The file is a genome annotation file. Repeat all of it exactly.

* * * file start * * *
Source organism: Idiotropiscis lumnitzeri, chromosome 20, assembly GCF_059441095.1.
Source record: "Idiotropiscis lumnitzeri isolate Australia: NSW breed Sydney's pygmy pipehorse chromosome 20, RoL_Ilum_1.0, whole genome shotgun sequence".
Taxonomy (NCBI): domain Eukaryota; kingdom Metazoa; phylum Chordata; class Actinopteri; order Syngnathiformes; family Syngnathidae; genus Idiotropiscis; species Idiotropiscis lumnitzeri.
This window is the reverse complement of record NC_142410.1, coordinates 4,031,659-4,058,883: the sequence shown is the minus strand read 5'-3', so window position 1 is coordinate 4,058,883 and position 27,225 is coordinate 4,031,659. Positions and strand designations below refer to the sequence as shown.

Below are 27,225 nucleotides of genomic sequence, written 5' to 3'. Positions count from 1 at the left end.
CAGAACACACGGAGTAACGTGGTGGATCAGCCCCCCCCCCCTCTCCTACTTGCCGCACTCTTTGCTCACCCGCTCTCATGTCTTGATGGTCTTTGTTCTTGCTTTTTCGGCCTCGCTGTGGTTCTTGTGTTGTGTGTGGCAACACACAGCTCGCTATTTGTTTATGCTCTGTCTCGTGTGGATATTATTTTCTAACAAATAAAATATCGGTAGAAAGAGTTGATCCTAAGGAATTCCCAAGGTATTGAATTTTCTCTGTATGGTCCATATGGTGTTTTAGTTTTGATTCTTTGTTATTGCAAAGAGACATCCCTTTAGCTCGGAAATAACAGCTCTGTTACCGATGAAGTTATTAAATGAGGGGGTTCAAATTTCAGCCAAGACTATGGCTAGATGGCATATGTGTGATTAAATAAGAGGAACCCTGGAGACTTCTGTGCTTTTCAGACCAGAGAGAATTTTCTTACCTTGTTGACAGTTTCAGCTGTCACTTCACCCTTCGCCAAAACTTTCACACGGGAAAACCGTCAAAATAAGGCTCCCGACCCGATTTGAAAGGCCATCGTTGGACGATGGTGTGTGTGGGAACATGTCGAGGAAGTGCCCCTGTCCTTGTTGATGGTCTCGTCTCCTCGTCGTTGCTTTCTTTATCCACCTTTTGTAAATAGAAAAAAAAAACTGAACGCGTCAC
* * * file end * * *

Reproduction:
Source organism: Idiotropiscis lumnitzeri, chromosome 20, assembly GCF_059441095.1.
Source record: "Idiotropiscis lumnitzeri isolate Australia: NSW breed Sydney's pygmy pipehorse chromosome 20, RoL_Ilum_1.0, whole genome shotgun sequence".
Taxonomy (NCBI): domain Eukaryota; kingdom Metazoa; phylum Chordata; class Actinopteri; order Syngnathiformes; family Syngnathidae; genus Idiotropiscis; species Idiotropiscis lumnitzeri.
This window is the reverse complement of record NC_142410.1, coordinates 4,031,659-4,058,883: the sequence shown is the minus strand read 5'-3', so window position 1 is coordinate 4,058,883 and position 27,225 is coordinate 4,031,659. Positions and strand designations below refer to the sequence as shown.

Below are 27,225 nucleotides of genomic sequence, written 5' to 3'. Positions count from 1 at the left end.
CAGAACACACGGAGTAACGTGGTGGATCAGCCCCCCCCCCCTCTCCTACTTGCCGCACTCTTTGCTCACCCGCTCTCATGTCTTGATGGTCTTTGTTCTTGCTTTTTCGGCCTCGCTGTGGTTCTTGTGTTGTGTGTGGCAACACACAGCTCGCTATTTGTTTATGCTCTGTCTCGTGTGGATATTATTTTCTAACAAATAAAATATCGGTAGAAAGAGTTGATCCTAAGGAATTCCCAAGGTATTGAATTTTCTCTGTATGGTCCATATGGTGTTTTAGTTTTGATTCTTTGTTATTGCAAAGAGACATCCCTTTAGCTCGGAAATAACAGCTCTGTTACCGATGAAGTTATTAAATGAGGGGGTTCAAATTTCAGCCAAGACTATGGCTAGATGGCATATGTGTGATTAAATAAGAGGAACCCTGGAGACTTCTGTGCTTTTCAGACCAGAGAGAATTTTCTTACCTTGTTGACAGTTTCAGCTGTCACTTCACCCTTCGCCAAAACTTTCACACGGGAAAACCGTCAAAATAAGGCTCCCGACCCGATTTGAAAGGCCATCGTTGGACGATGGTGTGTGTGGGAACATGTCGAGGAAGTGCCCCTGTCCTTGTTGATGGTCTCGTCTCCTCGTCGTTGCTTTCTTTATCCACCTTTTGTAAATAGAAAAAAAAAACTGAACGCGTCAC